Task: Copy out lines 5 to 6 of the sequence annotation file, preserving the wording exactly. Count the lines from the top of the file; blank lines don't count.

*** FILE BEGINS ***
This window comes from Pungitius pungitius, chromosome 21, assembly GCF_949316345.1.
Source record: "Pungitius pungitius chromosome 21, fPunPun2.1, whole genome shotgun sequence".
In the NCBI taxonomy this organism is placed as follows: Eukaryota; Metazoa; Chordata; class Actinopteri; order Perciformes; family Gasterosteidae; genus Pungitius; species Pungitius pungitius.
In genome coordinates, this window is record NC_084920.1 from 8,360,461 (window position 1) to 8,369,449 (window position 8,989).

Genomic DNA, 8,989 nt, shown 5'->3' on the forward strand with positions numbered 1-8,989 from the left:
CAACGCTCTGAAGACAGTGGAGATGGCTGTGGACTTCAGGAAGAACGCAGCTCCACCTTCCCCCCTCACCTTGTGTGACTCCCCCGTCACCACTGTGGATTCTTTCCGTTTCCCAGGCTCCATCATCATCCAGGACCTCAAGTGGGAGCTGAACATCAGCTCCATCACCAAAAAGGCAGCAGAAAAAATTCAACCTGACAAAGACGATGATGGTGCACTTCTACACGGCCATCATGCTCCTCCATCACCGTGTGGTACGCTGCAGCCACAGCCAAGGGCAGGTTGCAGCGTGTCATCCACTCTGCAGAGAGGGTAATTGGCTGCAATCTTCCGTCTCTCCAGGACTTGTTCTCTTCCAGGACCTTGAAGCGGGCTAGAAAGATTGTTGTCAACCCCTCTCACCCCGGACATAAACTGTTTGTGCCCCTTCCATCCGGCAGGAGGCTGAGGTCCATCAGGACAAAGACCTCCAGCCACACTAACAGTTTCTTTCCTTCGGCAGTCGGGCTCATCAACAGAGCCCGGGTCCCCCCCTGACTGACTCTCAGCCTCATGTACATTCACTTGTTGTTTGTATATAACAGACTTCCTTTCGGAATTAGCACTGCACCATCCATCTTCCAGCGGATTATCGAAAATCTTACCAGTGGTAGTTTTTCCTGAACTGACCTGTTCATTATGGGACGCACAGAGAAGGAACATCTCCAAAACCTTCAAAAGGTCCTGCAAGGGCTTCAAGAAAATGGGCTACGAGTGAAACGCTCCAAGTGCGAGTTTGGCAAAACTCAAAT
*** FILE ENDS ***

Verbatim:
Genomic DNA, 8,989 nt, shown 5'->3' on the forward strand with positions numbered 1-8,989 from the left:
CAACGCTCTGAAGACAGTGGAGATGGCTGTGGACTTCAGGAAGAACGCAGCTCCACCTTCCCCCCTCACCTTGTGTGACTCCCCCGTCACCACTGTGGATTCTTTCCGTTTCCCAGGCTCCATCATCATCCAGGACCTCAAGTGGGAGCTGAACATCAGCTCCATCACCAAAAAGGCAGCAGAAAAAATTCAACCTGACAAAGACGATGATGGTGCACTTCTACACGGCCATCATGCTCCTCCATCACCGTGTGGTACGCTGCAGCCACAGCCAAGGGCAGGTTGCAGCGTGTCATCCACTCTGCAGAGAGGGTAATTGGCTGCAATCTTCCGTCTCTCCAGGACTTGTTCTCTTCCAGGACCTTGAAGCGGGCTAGAAAGATTGTTGTCAACCCCTCTCACCCCGGACATAAACTGTTTGTGCCCCTTCCATCCGGCAGGAGGCTGAGGTCCATCAGGACAAAGACCTCCAGCCACACTAACAGTTTCTTTCCTTCGGCAGTCGGGCTCATCAACAGAGCCCGGGTCCCCCCCTGACTGACTCTCAGCCTCATGTACATTCACTTGTTGTTTGTATATAACAGACTTCCTTTCGGAATTAGCACTGCACCATCCATCTTCCAGCGGATTATCGAAAATCTTACCAGTGGTAGTTTTTCCTGAACTGACCTGTTCATTATGGGACGCACAGAGAAGGAACATCTCCAAAACCTTCAAAAGGTCCTGCAAGGGCTTCAAGAAAATGGGCTACGAGTGAAACGCTCCAAGTGCGAGTTTGGCAAAACTCAAAT